For one thing, the story may not be true at all. It's based on an unnamed source. There's been no official indication over the past few days as to whether or not this is accurate.

For another thing, it is possible that Plant would turn down an offer today knowing that another offer is just around the corner. Now is not the time to be making decisions. Let the decisions be made later. Offers have been around for decades. They can wait another half a year. With this assurance, I could see Plant turning down offers left and right and considering better offers later.

After his current touring commitments with Alison Krauss lapse, say around September, perhaps he will be in a better position to plan his next move. And of course the offer would be re-extended to him at that time to reunite Led Zeppelin.

But on the other hand, what if Robert Plant has turned down the offer because it's not something he would ever consider doing again? This seems to be what many folks believe has happened. But many of those people are bitter and angry at Plant for, assumedly, making this decision.

They can't put themselves into the singer's shoes and figure out why he would have come to such a conclusion, if he did.

Without egregiously rehashing remarks I made last September, months before Led Zeppelin's one-off concert, I would like to call attention to some of the circumstances that may prevent Robert Plant from agreeing to invoke the Led Zeppelin name yet again and take it on the road.

Plant has had a long and enduring musical career since Led Zeppelin's era. He has released more albums and performed more concerts under his name than his Led Zeppelin counterparts have done under their names. More than that, his own music has appealed to many different audiences, expanding his impact as he continues to branch out stylistically.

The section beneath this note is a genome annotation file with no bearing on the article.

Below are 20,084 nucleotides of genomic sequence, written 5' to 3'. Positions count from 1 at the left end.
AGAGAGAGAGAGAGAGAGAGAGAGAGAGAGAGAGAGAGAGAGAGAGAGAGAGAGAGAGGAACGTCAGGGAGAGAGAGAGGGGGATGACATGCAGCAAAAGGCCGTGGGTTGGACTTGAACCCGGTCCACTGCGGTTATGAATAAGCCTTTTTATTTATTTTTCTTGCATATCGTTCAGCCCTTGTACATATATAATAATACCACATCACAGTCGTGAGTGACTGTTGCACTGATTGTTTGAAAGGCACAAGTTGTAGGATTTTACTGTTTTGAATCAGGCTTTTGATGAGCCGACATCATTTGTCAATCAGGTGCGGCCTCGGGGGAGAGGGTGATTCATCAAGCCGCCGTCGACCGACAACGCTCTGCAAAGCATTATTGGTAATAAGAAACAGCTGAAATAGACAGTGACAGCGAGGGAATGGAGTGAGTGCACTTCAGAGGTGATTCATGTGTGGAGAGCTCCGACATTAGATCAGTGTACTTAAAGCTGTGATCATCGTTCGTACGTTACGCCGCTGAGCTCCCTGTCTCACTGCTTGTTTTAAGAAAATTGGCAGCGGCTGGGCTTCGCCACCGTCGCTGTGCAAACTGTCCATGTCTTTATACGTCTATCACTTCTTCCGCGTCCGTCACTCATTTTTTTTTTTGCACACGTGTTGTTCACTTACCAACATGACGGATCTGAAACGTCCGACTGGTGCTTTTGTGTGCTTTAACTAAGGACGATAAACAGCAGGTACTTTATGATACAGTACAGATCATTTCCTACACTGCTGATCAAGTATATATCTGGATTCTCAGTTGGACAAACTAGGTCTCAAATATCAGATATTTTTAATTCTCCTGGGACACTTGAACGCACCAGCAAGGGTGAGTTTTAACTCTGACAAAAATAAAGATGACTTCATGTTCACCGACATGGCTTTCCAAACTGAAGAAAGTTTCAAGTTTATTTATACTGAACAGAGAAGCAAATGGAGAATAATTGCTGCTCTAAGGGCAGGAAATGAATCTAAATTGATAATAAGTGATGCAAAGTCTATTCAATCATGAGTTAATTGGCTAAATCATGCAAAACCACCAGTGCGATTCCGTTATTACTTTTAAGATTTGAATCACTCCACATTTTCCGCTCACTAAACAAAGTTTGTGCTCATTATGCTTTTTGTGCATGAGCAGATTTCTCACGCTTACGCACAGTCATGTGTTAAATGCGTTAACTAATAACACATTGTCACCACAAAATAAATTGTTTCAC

Not every one of Plant's career moves aims to please the same audience that was spinning "The Rain Song" back in 1973. Not every career move is made with the intention of having it applauded unanimously by the fans of his '70s rock outfit.

Plant's albums of the early '80s carried a sound that had nothing to do with Led Zeppelin, and his concerts at the time reflected that. He has made and remade "No Quarter" and other Zep songs a handful of times over the years, sometimes performing with Jimmy Page and other times with various lineups.

Plant often alienates many of his established fans, but he just as often wins them back -- and gains others -- when he introduces another career move or musical style.

He likes to believe his appeal spans far wider than Led Zeppelin's. And who's to say he's wrong? As we saw a few months ago, one Zeppelin concert means hundreds of millions of people all at once would be clamoring to be part of it. But a lifetime of continually expanding draws in many others who otherwise would never have cared to listen to Robert Plant. He opened new eyes with "Burning Down One Side," more new eyes with "Sea of Love," more new eyes with "Tall Cool One," more new eyes with "29 Palms," more new eyes with "Most High," more new eyes with "Shine It All Around," more new eyes with "Gone, Gone, Gone (Done Moved On)." And if in continuing to progress he tries something new tomorrow, he may open new eyes then too.